The Moscow Underground – An Outward Glance

The Moscow Underground 1

All in all the Moscow underground has 15 depots. “Izmailovo” was opened in January, 14th, 1950. Initially it was a subdivision of “Sokol” depot and later it became independent.

The Moscow Underground 2

The Moscow Underground 3

More than 200 carriages are being serviced in the depot. “EM”, “EZH” type carriages are being substituted by new “Rusich” ones. Besides, in the depot a workshop is functioning where wheel pairs from all the underground are repaired.

The Moscow Underground 4

Local attraction – historic carriage of A series under number 1. The first carriage of the 1st series of carriages in the Moscow underground.

The Moscow Underground 5

The Moscow Underground 6

It seems that the interiors of the depot have remained untouched since the day of its opening.

The Moscow Underground 7

The Moscow Underground 8

The Moscow Underground 9

The Moscow Underground 10

The Moscow Underground 11

The Moscow Underground 12

In one of the electric depot workshops in 1954 there was opened “Pervomayskaya” terminal that had been functioning till 1961. On the walls of this workshop there can be still seen the remains of the architectural details of the station design. “Rusiches”, despite the fact that they had already appeared about 20 years ago, still look like aliens in this entourage.

The Moscow Underground 13

The Moscow Underground 14

The Soviet “Empire style” – the star should be set off only by cornucopia.

The Moscow Underground 15

Silence of the near-empty depot (all trains are on the lines) is disturbed by “Rusich” arrival. It is sent to be washed.

The Moscow Underground 16

The Moscow Underground 17

And this is how the temperature at the wheel pairs axis is measured in case of none of them is getting warmer during a trip.

The Moscow Underground 18

“Rusich” current collector. It’s the very thing that applies a voltage in 825V from a collector rail to a train’s engines. A copper pin on the right is needed for the train moving to the depot where there is no collector rail.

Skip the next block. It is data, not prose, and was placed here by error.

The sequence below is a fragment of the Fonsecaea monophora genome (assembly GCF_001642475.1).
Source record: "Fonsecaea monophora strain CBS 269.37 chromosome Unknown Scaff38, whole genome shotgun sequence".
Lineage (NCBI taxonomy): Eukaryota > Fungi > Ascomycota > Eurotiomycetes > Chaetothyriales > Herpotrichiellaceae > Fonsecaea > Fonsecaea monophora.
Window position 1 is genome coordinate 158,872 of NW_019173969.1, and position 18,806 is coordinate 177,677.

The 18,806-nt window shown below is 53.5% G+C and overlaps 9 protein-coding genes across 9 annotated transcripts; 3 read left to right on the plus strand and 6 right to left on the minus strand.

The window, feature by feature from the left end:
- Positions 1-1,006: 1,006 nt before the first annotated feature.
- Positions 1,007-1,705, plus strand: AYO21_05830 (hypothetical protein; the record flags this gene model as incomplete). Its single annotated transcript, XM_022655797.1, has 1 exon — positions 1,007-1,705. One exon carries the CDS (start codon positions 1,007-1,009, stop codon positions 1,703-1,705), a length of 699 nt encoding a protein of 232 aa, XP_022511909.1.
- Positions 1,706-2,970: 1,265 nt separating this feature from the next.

The Moscow Underground 19

A so-called “rod” is put on the pin, it is a long electric cord with power supply hung to a metal guide above.

The Moscow Underground 20

The machine for turning cut of carriages wheels. Here they are literally peeled off.

The Moscow Underground 21

The Moscow Underground 22

The Moscow Underground 23

And here as well, in the former entrance hall of Pervomayskaya station, there is an exercise carriage where future assistant operators are trained.

The Moscow Underground 24

A cabin of an exercise carriage.

The Moscow Underground 25

A classroom in the exercise carriage.

The Moscow Underground 26

Some kind of a remarkable site too – a blackboard with notes of trains arrangement.

The Moscow Underground 27

In the roadblock there is a control panel showing body tracks, points, traffic lights and rakes.

The Moscow Underground 28

From the roadblock balcony there opens a wonderful view at the route section near Izmaylovskaya.

The Moscow Underground 29

On the approach lines of the electric depot “Izmaylovo”.

The Moscow Underground 30

The Moscow Underground 31

The Moscow Underground 32

Foot-plate staff attendance schedule.

The Moscow Underground 33

And something like a wall newspaper in verse.

The Moscow Underground 34

The Moscow Underground 35

“Ploschad’ Revolutsii” station.

The Moscow Underground 36

“Rusich” has two cameras showing an operator passengers boarding and detraining.

The Moscow Underground 37

New trains are equipped with new automatic speed control. However where there is no such system, next to an operator in “Rusich” there going an assistant who controls traffic lights signals.

The Moscow Underground 38

Max. train speed in the Moscow underground is 80km/h.

The Moscow Underground 39

The Moscow Underground 40

The Moscow Underground 41

The Moscow Underground 42

“Mitino” – the 180th station of the Moscow underground. It has recently opened – in the end of December of the last year.

The Moscow Underground 43

12 thoughts on “The Moscow Underground – An Outward Glance”

  1. An interesting perspective on Moscow’s underground system. In the West, the Moscow underground was always known for the beauty of it’s stations-even during Communist times. It is interesting to see a view of the more functional aspects of the system.

    Reply
  2. I’ve been to St Petersburg’s underground, that was a wild experience back in the day 😛 Seems they’ve got a bit newer tech in moscow.

    Reply
  3. Say what you will about anything else in Russia, one thing they did (and do) extremely well is build ways to move people and plenty of them. The stations, especially the older ones are works of art, the system is clean (although a bit noisy) and it’s dirt cheap to use.

    If it’s not the best underground public transit system in the world, what is?

    Reply
  4. I have only been in the Ekaterinburg subway in Russia.There are 6 stations and they all look different.They are very clean and have statues and murals on the walls and 2 of them have marble floors and walls.There is a joke that so much marble was used for 1 station the city could only afford 6 stations.

    Reply
  5. The SDI system(nicknamed Star Wars)came about in 1983.Battlestar Galactica aired on tv in the late 70s.The USA and the Soviet Union became close friends in 1989.The Soviet Union fell in 1991.Interesting post but not acurate!

    Reply

Leave a Comment